Photographic Technician

Job Description:

Photographic technicians help photographers and produce images from digital files.

Job Category:
Culture, Media & Sport

What you will do:

Typically you could

  • transfer image files into a desktop publishing application
  • edit and adjust for good picture quality
  • print images onto photographic paper, canvas or other materials
  • quality check prints
  • deal with customers, give advice and take payments
  • help photographers during photo shoots
  • check and maintain equipment like cameras and printers



You’ll need:

  • knowledge of computer operating systems, hardware and software
  • to be able to use a computer and the main software packages competently

As well as:

  • to be thorough and pay attention to detail
  • the ability to work on your own
  • patience and the ability to remain calm in stressful situations
  • the ability to work well with others (teamwork skills)
  • to be flexible and open to change (adaptability skills)
  • customer service skills
  • the ability to work well with your hands
Illustration of employee looking at workspace

Entry Requirements:

To become a photographic technician, there are no specific subjects that are mandatory, as it is a field that involves technical and practical skills related to photography and equipment maintenance. However, certain subjects and skills can be advantageous for pursuing a career as a photographic technician:

  1. Mathematics: Strong mathematical skills are important for understanding and working with various aspects of photography, such as exposure settings, calculations for lighting, and equipment maintenance.
  2. Science: A good foundation in science, especially physics and chemistry, can be helpful for understanding the principles of optics, light, and chemical processes involved in photography.
  3. Design and Technology: This subject can provide practical skills and knowledge related to equipment maintenance and repair, which is a crucial aspect of being a photographic technician.
  4. ICT (Information and Communication Technology): Familiarity with computers, software, and digital imaging is essential in the modern photography industry.
  5. Art and Design: While not mandatory, art and design can help you develop an appreciation for visual aesthetics, composition, and creativity, which can be useful in photographic editing and post-production.
  6. Media Studies or Film Studies: These subjects can provide insights into the history and techniques of photography, as well as film and media production.
  7. Photography: Some schools offer photography courses, which can be a great way to gain foundational knowledge about photography techniques and equipment.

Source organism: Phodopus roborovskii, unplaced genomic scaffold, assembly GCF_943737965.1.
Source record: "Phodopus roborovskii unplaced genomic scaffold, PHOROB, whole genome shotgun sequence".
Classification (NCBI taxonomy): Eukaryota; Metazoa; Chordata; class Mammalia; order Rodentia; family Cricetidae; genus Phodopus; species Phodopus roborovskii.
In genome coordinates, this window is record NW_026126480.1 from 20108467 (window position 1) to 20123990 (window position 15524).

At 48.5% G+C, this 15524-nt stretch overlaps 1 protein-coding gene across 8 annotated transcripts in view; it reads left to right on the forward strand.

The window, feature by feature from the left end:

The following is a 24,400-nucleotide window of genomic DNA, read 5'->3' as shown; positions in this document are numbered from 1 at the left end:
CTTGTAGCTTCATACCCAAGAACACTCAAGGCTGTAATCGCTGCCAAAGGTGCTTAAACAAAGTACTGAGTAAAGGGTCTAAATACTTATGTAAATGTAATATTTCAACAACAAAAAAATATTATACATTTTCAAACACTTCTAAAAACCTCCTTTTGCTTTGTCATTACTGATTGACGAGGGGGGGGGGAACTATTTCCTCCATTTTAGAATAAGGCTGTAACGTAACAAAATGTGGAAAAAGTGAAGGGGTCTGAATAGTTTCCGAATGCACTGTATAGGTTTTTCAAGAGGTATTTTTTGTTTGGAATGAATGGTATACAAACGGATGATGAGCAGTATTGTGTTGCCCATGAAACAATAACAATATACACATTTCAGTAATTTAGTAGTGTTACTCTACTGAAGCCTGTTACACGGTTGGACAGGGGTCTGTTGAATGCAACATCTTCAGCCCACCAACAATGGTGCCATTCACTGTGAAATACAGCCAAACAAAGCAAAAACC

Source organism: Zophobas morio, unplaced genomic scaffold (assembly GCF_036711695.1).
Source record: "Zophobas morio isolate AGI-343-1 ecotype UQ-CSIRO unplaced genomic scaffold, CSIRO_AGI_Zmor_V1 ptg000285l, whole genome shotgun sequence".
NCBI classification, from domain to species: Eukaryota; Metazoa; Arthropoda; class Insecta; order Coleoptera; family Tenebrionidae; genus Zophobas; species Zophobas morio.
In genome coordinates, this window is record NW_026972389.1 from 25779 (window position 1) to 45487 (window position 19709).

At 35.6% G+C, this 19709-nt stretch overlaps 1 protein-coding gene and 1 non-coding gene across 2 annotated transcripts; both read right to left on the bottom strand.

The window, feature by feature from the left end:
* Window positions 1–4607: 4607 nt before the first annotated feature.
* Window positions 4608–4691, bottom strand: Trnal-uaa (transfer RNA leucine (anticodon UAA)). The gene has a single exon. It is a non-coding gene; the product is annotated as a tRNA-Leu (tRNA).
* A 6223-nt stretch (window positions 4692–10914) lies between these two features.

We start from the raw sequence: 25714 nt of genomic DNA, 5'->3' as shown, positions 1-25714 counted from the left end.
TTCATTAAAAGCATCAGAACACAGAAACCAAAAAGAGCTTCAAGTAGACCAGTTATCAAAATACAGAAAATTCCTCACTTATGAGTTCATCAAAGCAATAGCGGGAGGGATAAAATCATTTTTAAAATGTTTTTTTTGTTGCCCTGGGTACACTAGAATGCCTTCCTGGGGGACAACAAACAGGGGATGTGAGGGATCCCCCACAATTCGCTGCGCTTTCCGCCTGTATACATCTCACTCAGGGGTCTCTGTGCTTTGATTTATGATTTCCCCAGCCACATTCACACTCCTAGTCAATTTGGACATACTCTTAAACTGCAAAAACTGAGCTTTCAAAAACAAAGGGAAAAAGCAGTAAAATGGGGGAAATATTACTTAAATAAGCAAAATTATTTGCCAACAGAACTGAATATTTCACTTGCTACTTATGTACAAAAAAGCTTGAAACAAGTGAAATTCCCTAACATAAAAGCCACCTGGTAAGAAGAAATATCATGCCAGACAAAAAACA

8. English: Good communication skills, both written and verbal, are important for documenting equipment maintenance procedures and communicating with photographers and other team members.

Post School

You can get into this job through:

  • a university course
  • a college course
  • an apprenticeship
  • applying directly


You could do a foundation degree, higher national diploma or degree in photography or digital imaging.


In professional labs, archive stores and picture libraries, you’ll usually need formal qualifications in photography.

In the UK, for example, courses include:

  • Diploma in Photography and Graphics
  • Photography
  • Art and Design (photography option)
  • Diploma in Photography


You can get into this job through a photographic assistant advanced apprenticeship, following the photographic technician pathway.

This typically takes 18 months to complete as a mix of workplace learning and off-the-job study.

Direct Application

You could apply directly to work as a photographic technician. For work in high street mini-labs, you’ll need basic computer skills and an interest in photography. You don’t always need formal qualifications, but some employers may prefer it.

For print finishing, you’ll usually need practical skills in woodworking and picture framing.

Working Hours and Environment:

A typical week consists of 39-41 hours of work. You could be required to work evenings/weekends on shifts.

You could work at a store or in a creative studio.

Your working environment may be physically demanding.

You may need to wear protective clothing.

Career Path & Progression:

You could work in specialist photographic processing work with organisations like the Police, hospitals or University photography labs.

With experience, you could move into management.

You could also choose to start your own photographic business or open a franchise to run a mini-lab.